Adults with Disabilities Cluster in Areas

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Adults with Disabilities Cluster in Regions

When workers develop disabilities on the job, it often has some connection to where they live.

Musculoskeletal conditions like arthritis and tendinitis can happen anywhere but are especially prevalent in a swath surrounding the Kentucky-West Virginia border and running south to Alabama. Intellectual disabilities and mood disorders like autism and depression are common in Vermont, New Hampshire, Massachusetts, and Rhode Island.

The hot spots, described in new research, represent areas that fall in the top 10 percent of all the areas with awards for the specific condition in many of the years studied, 2005 through 2018.

New Hampshire is a dramatic example: all 10 designated areas of the state were identified as hot spots for awards based on mental disorders in all 14 years.

In addition to mental and musculoskeletal conditions, the researchers from Mathematica found a third major hot spot for circulatory and respiratory disorders like heart disease and asthma. These disorders are prevalent in an area that starts in Indiana and Illinois and flows down the Mississippi River to Mississippi.

The explanations for the hot spots are myriad and complex. Musculoskeletal disabilities constitute the largest single type of benefit award – a third of the U.S. total – and hot spots in the Southeast, where coal mining, agriculture and manufacturing are dominant, tend to have older, less educated populations and more veterans.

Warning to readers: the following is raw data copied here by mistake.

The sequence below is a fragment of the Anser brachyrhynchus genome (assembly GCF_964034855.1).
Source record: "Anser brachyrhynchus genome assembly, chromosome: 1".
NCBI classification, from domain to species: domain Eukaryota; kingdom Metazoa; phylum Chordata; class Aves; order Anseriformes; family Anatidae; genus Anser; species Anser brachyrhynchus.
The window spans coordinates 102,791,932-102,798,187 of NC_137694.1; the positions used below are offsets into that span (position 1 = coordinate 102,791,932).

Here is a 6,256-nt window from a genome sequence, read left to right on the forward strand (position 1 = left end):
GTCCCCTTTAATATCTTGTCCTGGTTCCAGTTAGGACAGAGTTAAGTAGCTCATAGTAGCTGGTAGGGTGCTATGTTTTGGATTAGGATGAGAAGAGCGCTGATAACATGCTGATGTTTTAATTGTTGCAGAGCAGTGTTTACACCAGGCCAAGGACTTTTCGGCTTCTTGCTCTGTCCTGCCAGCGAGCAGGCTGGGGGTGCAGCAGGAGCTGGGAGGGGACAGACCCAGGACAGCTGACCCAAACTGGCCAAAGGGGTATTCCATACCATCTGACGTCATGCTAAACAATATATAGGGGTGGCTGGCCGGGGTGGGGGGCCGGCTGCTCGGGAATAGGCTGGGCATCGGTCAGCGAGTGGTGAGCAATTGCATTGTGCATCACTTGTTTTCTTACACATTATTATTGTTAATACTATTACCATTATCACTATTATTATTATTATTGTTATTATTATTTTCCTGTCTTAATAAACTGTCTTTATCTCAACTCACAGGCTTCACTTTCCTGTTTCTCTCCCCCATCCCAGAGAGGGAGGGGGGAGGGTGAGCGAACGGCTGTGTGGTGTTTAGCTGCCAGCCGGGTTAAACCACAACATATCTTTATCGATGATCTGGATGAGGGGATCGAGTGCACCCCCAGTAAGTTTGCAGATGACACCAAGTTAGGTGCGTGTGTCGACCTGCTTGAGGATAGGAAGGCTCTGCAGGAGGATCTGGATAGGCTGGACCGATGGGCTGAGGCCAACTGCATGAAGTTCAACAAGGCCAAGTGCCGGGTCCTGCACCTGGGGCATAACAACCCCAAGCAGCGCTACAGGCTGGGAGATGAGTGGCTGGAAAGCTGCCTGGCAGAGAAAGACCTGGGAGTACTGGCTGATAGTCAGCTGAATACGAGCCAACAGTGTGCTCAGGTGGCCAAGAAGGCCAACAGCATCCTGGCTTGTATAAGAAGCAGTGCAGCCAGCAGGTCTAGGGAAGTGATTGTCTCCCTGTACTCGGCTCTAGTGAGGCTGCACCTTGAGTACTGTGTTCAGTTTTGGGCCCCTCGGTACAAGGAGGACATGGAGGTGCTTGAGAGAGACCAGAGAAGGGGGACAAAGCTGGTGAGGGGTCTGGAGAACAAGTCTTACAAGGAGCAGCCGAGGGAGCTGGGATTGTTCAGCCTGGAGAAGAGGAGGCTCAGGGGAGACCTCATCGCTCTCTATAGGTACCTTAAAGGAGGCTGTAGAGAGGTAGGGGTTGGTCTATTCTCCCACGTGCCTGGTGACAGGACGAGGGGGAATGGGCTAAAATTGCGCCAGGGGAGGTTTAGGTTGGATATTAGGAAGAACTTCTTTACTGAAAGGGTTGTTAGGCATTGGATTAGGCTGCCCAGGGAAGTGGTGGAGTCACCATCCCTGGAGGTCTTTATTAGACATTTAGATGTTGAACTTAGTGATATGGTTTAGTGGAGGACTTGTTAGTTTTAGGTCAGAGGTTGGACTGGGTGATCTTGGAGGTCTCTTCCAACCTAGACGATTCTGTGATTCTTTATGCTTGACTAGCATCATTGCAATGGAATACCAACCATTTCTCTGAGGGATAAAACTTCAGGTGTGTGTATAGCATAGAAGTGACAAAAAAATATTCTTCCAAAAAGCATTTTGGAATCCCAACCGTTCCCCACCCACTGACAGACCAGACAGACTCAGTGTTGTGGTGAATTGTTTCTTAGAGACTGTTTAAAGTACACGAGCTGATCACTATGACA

Circulatory and respiratory conditions cluster in places with more women, perhaps because their smoking rate has fallen more slowly than men’s since the 1960s.

More work is needed to get behind the reasons for hot spots, the researchers concluded.

To read this study, authored by Jody Schimmel Hyde, Anna Hill, Jonathan Schwabish, and Aaron Williams, see “Are There ‘Hot Spots’ of Primary Impairments among New SSDI Awardees – and Do We Know Why?”

The research reported herein was derived in whole or in part from research activities performed pursuant to a grant from the U.S. Social Security Administration (SSA) funded as part of the Retirement and Disability Research Consortium.  The opinions and conclusions expressed are solely those of the authors and do not represent the opinions or policy of SSA, any agency of the federal government, or Boston College.  Neither the United States Government nor any agency thereof, nor any of their employees, make any warranty, express or implied, or assumes any legal liability or responsibility for the accuracy, completeness, or usefulness of the contents of this report.  Reference herein to any specific commercial product, process or service by trade name, trademark, manufacturer, or otherwise does not necessarily constitute or imply endorsement, recommendation or favoring by the United States Government or any agency thereof.

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